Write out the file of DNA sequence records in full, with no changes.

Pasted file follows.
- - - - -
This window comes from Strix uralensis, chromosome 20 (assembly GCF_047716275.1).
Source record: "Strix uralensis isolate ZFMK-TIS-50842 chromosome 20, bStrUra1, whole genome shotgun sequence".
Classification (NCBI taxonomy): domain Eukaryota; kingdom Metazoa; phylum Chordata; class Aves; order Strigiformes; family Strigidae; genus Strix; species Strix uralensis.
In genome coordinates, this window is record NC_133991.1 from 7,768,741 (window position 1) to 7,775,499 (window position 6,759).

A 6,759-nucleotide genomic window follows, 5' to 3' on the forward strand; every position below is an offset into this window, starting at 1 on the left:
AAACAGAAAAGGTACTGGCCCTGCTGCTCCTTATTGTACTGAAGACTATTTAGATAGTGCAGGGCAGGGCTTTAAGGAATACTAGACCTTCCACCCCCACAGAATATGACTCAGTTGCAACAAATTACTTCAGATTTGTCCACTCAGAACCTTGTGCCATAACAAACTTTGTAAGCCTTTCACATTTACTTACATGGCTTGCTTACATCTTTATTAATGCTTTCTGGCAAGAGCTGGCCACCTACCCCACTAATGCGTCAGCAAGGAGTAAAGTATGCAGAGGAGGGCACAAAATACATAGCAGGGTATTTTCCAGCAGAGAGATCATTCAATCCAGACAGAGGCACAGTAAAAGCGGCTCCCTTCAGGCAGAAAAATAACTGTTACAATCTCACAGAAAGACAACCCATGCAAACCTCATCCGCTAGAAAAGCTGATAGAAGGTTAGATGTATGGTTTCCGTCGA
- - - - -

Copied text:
This window comes from Strix uralensis, chromosome 20 (assembly GCF_047716275.1).
Source record: "Strix uralensis isolate ZFMK-TIS-50842 chromosome 20, bStrUra1, whole genome shotgun sequence".
Classification (NCBI taxonomy): domain Eukaryota; kingdom Metazoa; phylum Chordata; class Aves; order Strigiformes; family Strigidae; genus Strix; species Strix uralensis.
In genome coordinates, this window is record NC_133991.1 from 7,768,741 (window position 1) to 7,775,499 (window position 6,759).

A 6,759-nucleotide genomic window follows, 5' to 3' on the forward strand; every position below is an offset into this window, starting at 1 on the left:
AAACAGAAAAGGTACTGGCCCTGCTGCTCCTTATTGTACTGAAGACTATTTAGATAGTGCAGGGCAGGGCTTTAAGGAATACTAGACCTTCCACCCCCACAGAATATGACTCAGTTGCAACAAATTACTTCAGATTTGTCCACTCAGAACCTTGTGCCATAACAAACTTTGTAAGCCTTTCACATTTACTTACATGGCTTGCTTACATCTTTATTAATGCTTTCTGGCAAGAGCTGGCCACCTACCCCACTAATGCGTCAGCAAGGAGTAAAGTATGCAGAGGAGGGCACAAAATACATAGCAGGGTATTTTCCAGCAGAGAGATCATTCAATCCAGACAGAGGCACAGTAAAAGCGGCTCCCTTCAGGCAGAAAAATAACTGTTACAATCTCACAGAAAGACAACCCATGCAAACCTCATCCGCTAGAAAAGCTGATAGAAGGTTAGATGTATGGTTTCCGTCGA